In spite of the comma's reputation as the second most feared item of punctuation (after the dreaded semi-colon), the main purpose of these friendly little critters is to make sentences easier to read and understand. Commas are most commonly used:
To enclose parenthetical expressions
"The Erie Canal, along with many other internal improvements, was built during the Jacksonian Era."
To enclose a name or title in direct address
"Excuse me, Professor, but I missed your point about the importance of the Erie Canal."
farm implements, cash crops, etc., were all carried on canal boats."
"Ronald Shaw, Ph.D., wrote Erie Water West: A History of the Erie Canal, 1792-1854."
To set off non-restrictive elements (i.e. words, phrases, or clauses that modify a word whose meaning is already clear)
"A celebrated politician, DeWitt Clinton was a canal supporter."
"The canal commissioners, all sporting their best attire, looked ready to do business."
"This book describes the life of Peter Ploughshare, an opponent of the Grand Canal."
**Note: A restrictive element is a modifier that is necessary to preserve the intended meaning of the sentence. For example, "The commissioners who wore their best suits looked businesslike" requires no commas because it is necessary to know which commissioners looked businesslike.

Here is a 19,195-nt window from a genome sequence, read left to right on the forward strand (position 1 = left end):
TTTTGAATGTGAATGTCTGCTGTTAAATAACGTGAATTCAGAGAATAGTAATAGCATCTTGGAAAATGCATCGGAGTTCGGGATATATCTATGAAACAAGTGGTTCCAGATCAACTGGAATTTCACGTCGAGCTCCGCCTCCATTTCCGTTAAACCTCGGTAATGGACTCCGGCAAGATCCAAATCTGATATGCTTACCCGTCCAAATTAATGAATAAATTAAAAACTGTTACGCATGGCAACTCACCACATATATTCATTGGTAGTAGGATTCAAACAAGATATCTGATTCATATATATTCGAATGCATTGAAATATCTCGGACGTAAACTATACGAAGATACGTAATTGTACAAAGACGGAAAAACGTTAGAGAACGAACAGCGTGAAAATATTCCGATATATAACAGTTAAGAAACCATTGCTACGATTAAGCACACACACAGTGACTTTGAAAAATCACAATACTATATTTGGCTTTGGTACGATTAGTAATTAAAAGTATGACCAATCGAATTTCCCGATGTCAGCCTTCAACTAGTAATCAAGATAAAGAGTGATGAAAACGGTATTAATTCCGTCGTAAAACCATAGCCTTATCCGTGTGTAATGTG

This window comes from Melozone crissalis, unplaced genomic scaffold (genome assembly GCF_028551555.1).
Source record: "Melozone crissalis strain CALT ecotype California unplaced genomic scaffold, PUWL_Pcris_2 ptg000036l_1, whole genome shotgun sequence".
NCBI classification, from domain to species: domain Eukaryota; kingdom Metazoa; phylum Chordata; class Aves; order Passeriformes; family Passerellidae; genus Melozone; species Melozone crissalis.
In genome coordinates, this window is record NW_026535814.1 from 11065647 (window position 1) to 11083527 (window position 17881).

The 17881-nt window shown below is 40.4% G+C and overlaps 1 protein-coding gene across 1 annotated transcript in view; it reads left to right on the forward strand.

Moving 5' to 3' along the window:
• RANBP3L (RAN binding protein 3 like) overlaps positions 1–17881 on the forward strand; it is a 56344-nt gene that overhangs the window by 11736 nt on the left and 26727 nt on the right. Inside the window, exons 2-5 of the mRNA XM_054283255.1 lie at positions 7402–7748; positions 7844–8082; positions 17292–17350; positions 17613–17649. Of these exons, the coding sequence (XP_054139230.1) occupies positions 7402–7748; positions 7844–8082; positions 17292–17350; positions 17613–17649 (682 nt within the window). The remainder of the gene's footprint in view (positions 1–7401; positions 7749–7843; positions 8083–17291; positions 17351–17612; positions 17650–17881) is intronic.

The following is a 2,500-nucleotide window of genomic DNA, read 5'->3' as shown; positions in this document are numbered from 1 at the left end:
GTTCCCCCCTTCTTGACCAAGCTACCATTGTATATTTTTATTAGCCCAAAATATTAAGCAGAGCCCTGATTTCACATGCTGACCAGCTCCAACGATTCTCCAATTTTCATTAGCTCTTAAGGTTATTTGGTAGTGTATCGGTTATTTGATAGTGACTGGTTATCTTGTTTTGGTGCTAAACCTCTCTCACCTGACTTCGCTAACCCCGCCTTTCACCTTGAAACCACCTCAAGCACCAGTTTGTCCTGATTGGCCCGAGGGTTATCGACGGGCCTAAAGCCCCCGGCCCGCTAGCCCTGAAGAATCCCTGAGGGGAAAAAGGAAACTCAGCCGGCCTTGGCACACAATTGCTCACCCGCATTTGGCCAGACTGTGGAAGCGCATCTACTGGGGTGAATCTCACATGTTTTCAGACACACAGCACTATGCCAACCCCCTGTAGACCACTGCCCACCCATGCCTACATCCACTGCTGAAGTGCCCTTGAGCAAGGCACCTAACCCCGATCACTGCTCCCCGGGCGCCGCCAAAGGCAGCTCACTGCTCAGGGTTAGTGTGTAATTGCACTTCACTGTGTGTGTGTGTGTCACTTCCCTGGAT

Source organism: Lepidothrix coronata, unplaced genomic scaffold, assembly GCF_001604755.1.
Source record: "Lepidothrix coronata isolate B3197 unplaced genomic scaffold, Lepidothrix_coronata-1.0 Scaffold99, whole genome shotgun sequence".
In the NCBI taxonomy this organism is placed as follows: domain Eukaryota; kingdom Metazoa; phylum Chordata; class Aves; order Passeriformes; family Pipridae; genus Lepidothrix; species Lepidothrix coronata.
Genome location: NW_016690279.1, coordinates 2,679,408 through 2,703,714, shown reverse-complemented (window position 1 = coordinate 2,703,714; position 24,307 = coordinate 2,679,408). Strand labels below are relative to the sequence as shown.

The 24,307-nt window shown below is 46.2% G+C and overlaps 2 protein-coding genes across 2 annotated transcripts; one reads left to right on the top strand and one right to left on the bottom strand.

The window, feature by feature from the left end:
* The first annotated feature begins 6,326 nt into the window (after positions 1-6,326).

In a list
"The canal boat was full of corn, cows, chickens, and cotton."
Before a conjunction (and, but, nor, or, for, so, yet) joining two independent clauses
"The Hudson River was always an important waterway, but its prestige grew after the opening of the Great Western Canal."
After an introductory phrase or clause that precedes an independent clause
"Before you conclude your essay, I think you should take into consideration the impact the Erie Canal had on the Civil War."
To indicate tags and interjection
"Yes, I came here via the artificial river."
"Well, actually, I left the supplies in Lockport."
"You know that the Erie Canal was responsible for the United States becoming a superpower, don't you?"